September 21 2014 Latest news:
Thursday, March 6, 2014
Views will be sought from the public over a controversial proposal to move Suffolk’s police control room to Norfolk.
A short electronic survey is to be set up in the next few days on the Suffolk Police and Crime Commissioner’s website asking residents what they think about relocating the emergency despatch centre.
The county’s police chief Tim Passmore is also lining up consultation meetings with Unison, the union which represents many of the staff affected, and Suffolk Police Federation.
Further canvassing of views is likely to take place either by e-mail or in face-to-face discussions with MPs, council leaders, business people, the Superintendents’ Association and the National Association of Retired Police Officers.
In addition Mr Passmore is understood to be meeting control room staff this afternoon.
Meanwhile, an extraordinary meeting for April 3 which was scheduled during last Thursday’s official announcement of the proposed relocation has been cancelled to the “disappointment” of Norfolk Police and Crime Commissioner Stephen Bett. Mr Passmore felt more time was needed for consultation to take place.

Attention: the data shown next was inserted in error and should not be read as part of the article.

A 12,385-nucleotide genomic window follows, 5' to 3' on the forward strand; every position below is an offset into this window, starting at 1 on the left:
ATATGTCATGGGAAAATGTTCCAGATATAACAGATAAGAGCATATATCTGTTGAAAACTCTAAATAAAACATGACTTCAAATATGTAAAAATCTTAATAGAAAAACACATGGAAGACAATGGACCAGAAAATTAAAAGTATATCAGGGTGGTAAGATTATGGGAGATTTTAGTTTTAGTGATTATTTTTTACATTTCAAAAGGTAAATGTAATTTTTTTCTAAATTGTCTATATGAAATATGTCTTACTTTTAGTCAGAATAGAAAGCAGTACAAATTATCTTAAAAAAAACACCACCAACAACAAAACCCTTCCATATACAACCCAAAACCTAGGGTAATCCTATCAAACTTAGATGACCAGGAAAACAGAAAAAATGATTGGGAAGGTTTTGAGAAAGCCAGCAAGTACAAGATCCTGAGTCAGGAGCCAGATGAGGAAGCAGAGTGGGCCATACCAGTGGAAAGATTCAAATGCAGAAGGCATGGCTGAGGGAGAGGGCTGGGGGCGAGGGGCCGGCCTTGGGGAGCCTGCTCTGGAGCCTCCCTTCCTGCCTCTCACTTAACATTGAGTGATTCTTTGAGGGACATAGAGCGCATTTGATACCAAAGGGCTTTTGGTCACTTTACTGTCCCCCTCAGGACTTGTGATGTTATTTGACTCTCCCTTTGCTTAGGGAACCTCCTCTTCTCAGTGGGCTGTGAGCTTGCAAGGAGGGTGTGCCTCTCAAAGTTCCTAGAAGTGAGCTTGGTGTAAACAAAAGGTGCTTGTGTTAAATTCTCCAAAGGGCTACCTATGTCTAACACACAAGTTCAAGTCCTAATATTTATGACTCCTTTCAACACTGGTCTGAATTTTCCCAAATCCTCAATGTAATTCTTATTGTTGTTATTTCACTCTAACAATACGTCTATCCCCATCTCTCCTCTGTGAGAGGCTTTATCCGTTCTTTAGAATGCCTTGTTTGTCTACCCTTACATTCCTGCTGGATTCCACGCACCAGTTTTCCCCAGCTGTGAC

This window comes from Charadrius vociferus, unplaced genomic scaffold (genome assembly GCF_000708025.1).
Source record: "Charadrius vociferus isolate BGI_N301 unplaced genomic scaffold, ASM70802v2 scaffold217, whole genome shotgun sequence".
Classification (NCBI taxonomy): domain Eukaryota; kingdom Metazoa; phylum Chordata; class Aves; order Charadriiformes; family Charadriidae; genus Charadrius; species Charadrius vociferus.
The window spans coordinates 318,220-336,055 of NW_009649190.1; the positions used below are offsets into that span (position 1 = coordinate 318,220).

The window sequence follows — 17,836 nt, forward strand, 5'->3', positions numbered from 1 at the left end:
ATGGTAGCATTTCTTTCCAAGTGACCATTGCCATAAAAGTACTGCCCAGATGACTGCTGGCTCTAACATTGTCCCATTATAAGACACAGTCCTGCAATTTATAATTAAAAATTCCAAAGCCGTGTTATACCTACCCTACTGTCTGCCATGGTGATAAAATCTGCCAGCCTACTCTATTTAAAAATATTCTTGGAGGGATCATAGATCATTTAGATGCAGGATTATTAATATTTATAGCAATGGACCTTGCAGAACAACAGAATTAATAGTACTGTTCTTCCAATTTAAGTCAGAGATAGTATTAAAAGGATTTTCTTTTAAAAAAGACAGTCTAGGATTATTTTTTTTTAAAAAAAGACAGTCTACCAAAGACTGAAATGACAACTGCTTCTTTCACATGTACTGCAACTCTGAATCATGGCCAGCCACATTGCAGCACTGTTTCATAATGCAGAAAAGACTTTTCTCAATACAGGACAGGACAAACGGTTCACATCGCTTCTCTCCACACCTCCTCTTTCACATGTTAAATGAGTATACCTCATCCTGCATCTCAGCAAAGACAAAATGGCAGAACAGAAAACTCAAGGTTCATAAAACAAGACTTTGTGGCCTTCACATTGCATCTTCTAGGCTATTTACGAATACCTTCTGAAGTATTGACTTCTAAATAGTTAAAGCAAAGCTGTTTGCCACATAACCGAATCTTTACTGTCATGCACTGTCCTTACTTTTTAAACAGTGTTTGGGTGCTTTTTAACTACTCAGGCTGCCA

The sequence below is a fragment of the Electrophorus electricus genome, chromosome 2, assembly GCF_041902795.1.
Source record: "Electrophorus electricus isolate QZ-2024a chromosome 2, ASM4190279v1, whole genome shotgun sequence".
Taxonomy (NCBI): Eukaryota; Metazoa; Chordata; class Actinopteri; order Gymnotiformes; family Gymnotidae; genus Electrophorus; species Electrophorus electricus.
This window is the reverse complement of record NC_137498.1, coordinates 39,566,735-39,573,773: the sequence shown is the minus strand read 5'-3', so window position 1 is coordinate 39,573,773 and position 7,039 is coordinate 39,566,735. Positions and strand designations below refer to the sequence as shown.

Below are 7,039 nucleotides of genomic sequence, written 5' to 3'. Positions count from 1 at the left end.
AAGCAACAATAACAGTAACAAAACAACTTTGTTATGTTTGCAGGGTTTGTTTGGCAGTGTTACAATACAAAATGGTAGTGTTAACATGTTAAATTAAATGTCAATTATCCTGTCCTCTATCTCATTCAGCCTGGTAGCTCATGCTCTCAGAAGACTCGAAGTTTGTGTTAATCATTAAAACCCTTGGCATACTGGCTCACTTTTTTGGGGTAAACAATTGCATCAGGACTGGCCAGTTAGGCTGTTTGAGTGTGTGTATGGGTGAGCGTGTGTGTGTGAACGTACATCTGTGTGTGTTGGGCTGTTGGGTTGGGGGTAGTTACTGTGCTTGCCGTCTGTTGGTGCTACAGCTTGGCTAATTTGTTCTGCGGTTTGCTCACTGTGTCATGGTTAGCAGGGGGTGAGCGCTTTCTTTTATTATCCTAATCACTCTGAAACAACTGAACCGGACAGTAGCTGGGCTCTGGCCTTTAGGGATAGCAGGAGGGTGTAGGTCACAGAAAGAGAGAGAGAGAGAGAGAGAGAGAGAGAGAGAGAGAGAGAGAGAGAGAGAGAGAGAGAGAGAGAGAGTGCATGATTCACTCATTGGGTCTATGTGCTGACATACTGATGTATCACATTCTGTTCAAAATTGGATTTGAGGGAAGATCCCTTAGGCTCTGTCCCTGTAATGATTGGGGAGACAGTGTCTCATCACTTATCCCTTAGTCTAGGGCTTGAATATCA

The meeting will now take place on April 30 at the scheduled Norfolk and Suffolk Collaboration Panel at Wymondham, Norfolk.
Mr Bett said he understood the need for thorough consultation, but was “disappointed” that staff would be “left in limbo” for weeks longer.
Mr Bett is believed to favour the proposal put forward by Suffolk’s Chief Constable Douglas Paxton and his Norfolk counterpart Simon Bailey to merge the police 999 call centre in Norfolk. This would save around £1.8million per year.
However, Mr Passmore has said he is sceptical about the benefits of moving the control room.
A separate proposal to save £2.5m per year by basing 400 Norfolk and Suffolk civilian support staff at a single location in Suffolk is also on the table.
This includes human resources, finance, ICT, procurement, estates and transport roles.
Commissioner’s ‘Falklands moment’ - Page 10